Friday, October 9, 2009

WINE PRODUCING REGIONS OF GERMANY


3. Franconia or Franken - around portions of Main river, and the only wine region situated in Bavaria. Noted for growing many varieties on chalky soil and for producing powerful dry Silvaner wines.
4. Hessische Bergstraße (Hessian Mountain Road) - a small region in the federal state Hesse dominated by Riesling.
5. Mittelrhein - along the middle portions of river Rhine, primarily between the regions Rheingau and Mosel, and dominated by Riesling.

6. Mosel - along the river Moselle (Mosel) and its tributaries, the rivers Saar and Ruwer, and was previously known as Mosel-Saar-Ruwer. The Mosel region is dominated by Riesling grapes and slate soils, and the best wines are grown in dramatic-looking steep vineyards directly overlooking the rivers. This region produces wine that is light in body, crisp, of high acidity and with pronounced mineral character. The only region to stick to Riesling wine with noticeable residual sweetness as the "standard" style, although dry wines are also produced.
7. Nahe - around the river Nahe where volcanic origins give very varied soils. Mixed grape varieties but the best known producers primarily grow Riesling, and some of them have achieved world reputation in recent years.
8. Palatinate or Pfalz - the second largest producing region in Germany, with production of very varied styles of wine (especially in the southern half), where red wine has been on the increase. The northern half of the region is home to many well known Riesling producers with a long history, which specialize in powerful Riesling wines in a dry style. Warmer than all other German wine regions. Until 1995, it was known in German as Rheinpfalz.
9. Rheingau - a small region situated at a bend in river Rhine which give excellent conditions for wine growing. The oldest documented references to Riesling come from the Rheingau region and it is the region where many German wine making practices have originated, such as the use of Prädikat designations, and where many high-profile producers are situated. Dominated by Riesling with some Spätburgunder. The Rheingau Riesling style is in-between Mosel and the Palatinate and other southern regions, and at its finest combines the best aspects of both.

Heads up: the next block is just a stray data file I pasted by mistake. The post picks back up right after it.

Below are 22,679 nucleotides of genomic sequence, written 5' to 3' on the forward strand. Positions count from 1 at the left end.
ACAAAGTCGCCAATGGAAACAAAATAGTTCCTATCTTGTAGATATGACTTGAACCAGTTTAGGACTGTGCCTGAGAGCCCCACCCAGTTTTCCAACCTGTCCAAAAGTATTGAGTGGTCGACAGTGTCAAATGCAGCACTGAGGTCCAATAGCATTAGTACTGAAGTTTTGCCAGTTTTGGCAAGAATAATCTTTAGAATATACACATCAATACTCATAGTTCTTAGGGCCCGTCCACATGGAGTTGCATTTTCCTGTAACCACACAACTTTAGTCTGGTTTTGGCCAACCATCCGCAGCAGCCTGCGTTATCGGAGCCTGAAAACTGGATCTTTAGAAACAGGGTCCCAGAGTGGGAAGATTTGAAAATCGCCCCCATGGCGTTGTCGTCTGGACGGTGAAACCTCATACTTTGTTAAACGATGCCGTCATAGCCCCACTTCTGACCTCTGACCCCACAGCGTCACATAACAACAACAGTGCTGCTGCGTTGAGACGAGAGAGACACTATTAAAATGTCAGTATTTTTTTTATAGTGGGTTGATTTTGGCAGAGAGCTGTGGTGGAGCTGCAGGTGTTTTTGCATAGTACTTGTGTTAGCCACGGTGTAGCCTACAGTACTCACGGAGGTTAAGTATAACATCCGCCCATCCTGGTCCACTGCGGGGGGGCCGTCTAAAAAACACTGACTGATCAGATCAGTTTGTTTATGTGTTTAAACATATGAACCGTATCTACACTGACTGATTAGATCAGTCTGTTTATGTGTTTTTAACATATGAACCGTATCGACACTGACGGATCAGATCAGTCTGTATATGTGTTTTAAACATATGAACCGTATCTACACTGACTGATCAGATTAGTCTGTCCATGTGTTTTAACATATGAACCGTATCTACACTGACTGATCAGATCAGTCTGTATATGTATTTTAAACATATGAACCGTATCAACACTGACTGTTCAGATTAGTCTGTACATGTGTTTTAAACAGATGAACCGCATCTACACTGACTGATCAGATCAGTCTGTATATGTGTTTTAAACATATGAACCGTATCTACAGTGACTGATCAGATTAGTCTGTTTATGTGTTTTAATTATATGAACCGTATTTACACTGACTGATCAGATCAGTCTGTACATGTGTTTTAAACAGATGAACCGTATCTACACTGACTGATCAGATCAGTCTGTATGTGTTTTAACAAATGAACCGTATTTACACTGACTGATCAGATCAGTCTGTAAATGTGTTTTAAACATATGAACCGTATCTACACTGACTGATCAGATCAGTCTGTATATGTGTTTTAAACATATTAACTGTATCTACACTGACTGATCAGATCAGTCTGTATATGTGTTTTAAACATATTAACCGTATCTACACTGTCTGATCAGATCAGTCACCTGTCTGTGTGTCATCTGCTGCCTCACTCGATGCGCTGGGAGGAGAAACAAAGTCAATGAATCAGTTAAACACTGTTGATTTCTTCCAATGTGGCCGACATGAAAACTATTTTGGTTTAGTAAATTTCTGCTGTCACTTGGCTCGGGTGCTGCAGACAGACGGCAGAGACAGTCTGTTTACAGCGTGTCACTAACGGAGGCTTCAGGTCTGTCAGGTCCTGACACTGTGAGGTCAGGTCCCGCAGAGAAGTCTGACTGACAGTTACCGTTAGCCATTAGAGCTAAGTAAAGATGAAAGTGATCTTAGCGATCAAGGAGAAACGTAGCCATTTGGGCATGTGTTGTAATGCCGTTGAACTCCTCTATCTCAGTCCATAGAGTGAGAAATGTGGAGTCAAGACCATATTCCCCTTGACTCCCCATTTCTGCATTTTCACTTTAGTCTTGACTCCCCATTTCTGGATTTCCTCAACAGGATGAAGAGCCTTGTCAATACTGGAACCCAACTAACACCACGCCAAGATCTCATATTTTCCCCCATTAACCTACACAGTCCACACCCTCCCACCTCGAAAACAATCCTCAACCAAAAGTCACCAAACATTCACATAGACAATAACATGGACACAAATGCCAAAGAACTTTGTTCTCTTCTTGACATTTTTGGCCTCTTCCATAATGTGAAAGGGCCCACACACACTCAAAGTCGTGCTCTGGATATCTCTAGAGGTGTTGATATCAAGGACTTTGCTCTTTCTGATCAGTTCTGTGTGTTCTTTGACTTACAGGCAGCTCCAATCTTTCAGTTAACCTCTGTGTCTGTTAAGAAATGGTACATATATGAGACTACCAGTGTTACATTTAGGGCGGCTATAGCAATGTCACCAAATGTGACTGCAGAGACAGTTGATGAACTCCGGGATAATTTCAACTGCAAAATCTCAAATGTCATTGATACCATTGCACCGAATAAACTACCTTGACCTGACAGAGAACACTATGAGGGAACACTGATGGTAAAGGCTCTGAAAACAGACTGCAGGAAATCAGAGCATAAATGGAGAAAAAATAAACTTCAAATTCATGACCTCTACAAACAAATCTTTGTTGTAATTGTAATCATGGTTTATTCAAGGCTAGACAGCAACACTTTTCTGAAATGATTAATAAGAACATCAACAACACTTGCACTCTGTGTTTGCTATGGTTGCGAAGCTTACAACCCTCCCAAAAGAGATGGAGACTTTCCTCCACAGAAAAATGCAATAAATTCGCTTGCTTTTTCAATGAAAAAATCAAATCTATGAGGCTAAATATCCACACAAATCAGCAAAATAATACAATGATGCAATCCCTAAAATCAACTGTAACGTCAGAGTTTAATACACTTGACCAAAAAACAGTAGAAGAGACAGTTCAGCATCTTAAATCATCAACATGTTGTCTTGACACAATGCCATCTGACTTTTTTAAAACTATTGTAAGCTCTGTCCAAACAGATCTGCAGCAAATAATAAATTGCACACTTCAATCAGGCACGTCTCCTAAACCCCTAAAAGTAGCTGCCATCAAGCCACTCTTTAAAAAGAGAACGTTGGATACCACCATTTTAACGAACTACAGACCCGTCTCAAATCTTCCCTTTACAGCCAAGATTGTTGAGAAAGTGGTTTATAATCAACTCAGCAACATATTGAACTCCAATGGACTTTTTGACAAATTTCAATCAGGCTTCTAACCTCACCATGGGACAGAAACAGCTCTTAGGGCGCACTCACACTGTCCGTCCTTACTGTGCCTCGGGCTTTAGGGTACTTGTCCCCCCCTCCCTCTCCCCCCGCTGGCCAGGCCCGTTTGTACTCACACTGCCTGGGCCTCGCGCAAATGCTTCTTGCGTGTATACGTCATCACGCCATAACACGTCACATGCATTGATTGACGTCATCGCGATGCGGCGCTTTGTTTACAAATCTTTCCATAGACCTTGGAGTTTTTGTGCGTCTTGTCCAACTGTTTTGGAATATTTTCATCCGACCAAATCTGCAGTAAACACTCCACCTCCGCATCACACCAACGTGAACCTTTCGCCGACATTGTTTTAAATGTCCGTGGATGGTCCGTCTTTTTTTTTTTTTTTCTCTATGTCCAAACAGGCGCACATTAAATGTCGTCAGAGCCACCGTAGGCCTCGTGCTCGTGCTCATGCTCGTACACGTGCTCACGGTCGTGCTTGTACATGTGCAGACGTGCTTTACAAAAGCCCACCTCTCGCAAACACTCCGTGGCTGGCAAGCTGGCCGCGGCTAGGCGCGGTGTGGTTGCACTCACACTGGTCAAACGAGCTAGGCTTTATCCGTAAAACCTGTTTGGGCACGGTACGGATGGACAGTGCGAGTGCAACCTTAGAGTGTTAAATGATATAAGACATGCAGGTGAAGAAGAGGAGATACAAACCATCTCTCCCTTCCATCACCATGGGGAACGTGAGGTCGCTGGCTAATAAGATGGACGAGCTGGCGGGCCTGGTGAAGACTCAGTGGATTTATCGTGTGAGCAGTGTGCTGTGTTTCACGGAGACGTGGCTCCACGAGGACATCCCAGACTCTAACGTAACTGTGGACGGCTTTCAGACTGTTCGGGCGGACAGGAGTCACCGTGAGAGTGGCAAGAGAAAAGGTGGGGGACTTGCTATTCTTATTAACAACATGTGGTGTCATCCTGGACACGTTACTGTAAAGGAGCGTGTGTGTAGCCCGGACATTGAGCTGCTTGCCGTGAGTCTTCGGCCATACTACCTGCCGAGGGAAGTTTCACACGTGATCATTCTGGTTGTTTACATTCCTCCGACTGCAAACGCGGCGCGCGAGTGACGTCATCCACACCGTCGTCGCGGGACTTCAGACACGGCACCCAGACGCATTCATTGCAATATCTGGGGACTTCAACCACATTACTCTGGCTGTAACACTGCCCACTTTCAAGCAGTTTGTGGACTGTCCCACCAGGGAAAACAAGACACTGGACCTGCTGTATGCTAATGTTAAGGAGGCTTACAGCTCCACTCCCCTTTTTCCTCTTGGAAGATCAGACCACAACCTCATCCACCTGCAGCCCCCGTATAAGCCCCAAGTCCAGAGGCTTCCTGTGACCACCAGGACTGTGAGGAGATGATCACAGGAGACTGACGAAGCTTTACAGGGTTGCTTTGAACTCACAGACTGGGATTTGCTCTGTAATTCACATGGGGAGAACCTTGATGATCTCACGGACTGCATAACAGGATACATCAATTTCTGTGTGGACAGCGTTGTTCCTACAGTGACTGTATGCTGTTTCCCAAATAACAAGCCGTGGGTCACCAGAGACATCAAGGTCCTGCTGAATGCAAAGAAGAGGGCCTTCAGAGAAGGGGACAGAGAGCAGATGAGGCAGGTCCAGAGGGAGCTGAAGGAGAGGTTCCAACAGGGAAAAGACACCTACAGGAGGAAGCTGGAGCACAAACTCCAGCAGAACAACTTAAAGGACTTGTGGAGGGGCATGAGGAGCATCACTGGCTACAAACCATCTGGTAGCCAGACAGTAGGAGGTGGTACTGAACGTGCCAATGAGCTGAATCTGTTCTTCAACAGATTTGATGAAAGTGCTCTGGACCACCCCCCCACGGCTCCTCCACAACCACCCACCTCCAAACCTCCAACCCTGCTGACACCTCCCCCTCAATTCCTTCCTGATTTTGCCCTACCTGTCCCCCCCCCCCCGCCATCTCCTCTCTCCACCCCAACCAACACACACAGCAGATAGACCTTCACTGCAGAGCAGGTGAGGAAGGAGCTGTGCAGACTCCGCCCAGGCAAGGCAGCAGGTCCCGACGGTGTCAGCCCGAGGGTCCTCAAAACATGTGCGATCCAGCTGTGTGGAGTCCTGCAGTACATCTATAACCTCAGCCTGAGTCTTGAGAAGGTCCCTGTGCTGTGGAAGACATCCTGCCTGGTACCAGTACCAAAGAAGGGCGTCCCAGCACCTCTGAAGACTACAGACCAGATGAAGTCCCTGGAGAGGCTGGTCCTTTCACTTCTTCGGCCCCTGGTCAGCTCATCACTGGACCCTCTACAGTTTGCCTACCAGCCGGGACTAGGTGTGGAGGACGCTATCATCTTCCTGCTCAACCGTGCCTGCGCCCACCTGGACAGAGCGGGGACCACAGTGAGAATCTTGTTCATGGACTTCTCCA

10. Rheinhessen or Rhenish Hesse - the largest production area in Germany. Once known as Liebfraumilch land, but a quality revolution has taken place since the 1990s. Mixed wine styles and both red and white wines. The best Riesling wines are similar to Palatinate Riesling - dry and powerful. Despite its name, it lies in the federal state of Rhineland-Palatinate, not in Hesse.
11. Saale-Unstrut - one of two regions in former East Germany, situated along the rivers Saale and Unstrut, and Germany's northernmost wine growing region.
12. Saxony or Sachsen - one of two regions in former East Germany, in the southeastern corner of the country, along the river Elbe in the federal state of Saxony.
13. Württemberg - a traditional red wine region, where grape varieties Trollinger (the region's signature variety), Schwarzriesling and Lemberger outnumber the varieties that dominate elsewhere. One of two wine regions in the federal state of Baden-Württemberg.
 

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